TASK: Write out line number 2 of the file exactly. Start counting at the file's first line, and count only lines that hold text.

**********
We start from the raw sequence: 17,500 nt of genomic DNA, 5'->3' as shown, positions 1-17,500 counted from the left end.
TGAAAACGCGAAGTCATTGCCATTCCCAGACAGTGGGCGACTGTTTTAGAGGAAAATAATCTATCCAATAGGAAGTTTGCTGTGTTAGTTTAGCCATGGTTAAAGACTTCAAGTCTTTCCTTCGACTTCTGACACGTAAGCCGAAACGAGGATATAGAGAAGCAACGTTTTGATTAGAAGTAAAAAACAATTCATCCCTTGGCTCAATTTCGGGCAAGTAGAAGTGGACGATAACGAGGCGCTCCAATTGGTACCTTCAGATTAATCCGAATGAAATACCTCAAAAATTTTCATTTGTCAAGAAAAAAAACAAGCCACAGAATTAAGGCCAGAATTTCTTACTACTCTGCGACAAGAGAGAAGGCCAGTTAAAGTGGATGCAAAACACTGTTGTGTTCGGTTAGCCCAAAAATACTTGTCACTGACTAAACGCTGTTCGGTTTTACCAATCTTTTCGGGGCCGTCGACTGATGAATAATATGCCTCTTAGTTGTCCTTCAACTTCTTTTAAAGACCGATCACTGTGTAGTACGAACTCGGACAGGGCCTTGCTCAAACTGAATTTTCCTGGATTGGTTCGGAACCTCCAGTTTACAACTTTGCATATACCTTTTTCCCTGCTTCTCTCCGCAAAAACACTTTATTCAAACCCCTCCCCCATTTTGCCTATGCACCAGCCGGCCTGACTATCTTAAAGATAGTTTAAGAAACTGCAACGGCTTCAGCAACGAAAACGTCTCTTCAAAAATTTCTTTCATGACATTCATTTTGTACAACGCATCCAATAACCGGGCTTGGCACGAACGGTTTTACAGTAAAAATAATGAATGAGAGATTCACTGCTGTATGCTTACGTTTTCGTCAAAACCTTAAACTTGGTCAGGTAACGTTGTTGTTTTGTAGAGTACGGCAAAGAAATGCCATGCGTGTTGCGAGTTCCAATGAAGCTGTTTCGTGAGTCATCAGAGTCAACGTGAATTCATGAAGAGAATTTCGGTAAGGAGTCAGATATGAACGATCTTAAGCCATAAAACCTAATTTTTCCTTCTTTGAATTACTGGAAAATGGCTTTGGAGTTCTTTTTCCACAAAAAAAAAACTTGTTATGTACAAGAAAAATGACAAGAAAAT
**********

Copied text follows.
TGAAAACGCGAAGTCATTGCCATTCCCAGACAGTGGGCGACTGTTTTAGAGGAAAATAATCTATCCAATAGGAAGTTTGCTGTGTTAGTTTAGCCATGGTTAAAGACTTCAAGTCTTTCCTTCGACTTCTGACACGTAAGCCGAAACGAGGATATAGAGAAGCAACGTTTTGATTAGAAGTAAAAAACAATTCATCCCTTGGCTCAATTTCGGGCAAGTAGAAGTGGACGATAACGAGGCGCTCCAATTGGTACCTTCAGATTAATCCGAATGAAATACCTCAAAAATTTTCATTTGTCAAGAAAAAAAACAAGCCACAGAATTAAGGCCAGAATTTCTTACTACTCTGCGACAAGAGAGAAGGCCAGTTAAAGTGGATGCAAAACACTGTTGTGTTCGGTTAGCCCAAAAATACTTGTCACTGACTAAACGCTGTTCGGTTTTACCAATCTTTTCGGGGCCGTCGACTGATGAATAATATGCCTCTTAGTTGTCCTTCAACTTCTTTTAAAGACCGATCACTGTGTAGTACGAACTCGGACAGGGCCTTGCTCAAACTGAATTTTCCTGGATTGGTTCGGAACCTCCAGTTTACAACTTTGCATATACCTTTTTCCCTGCTTCTCTCCGCAAAAACACTTTATTCAAACCCCTCCCCCATTTTGCCTATGCACCAGCCGGCCTGACTATCTTAAAGATAGTTTAAGAAACTGCAACGGCTTCAGCAACGAAAACGTCTCTTCAAAAATTTCTTTCATGACATTCATTTTGTACAACGCATCCAATAACCGGGCTTGGCACGAACGGTTTTACAGTAAAAATAATGAATGAGAGATTCACTGCTGTATGCTTACGTTTTCGTCAAAACCTTAAACTTGGTCAGGTAACGTTGTTGTTTTGTAGAGTACGGCAAAGAAATGCCATGCGTGTTGCGAGTTCCAATGAAGCTGTTTCGTGAGTCATCAGAGTCAACGTGAATTCATGAAGAGAATTTCGGTAAGGAGTCAGATATGAACGATCTTAAGCCATAAAACCTAATTTTTCCTTCTTTGAATTACTGGAAAATGGCTTTGGAGTTCTTTTTCCACAAAAAAAAAACTTGTTATGTACAAGAAAAATGACAAGAAAAT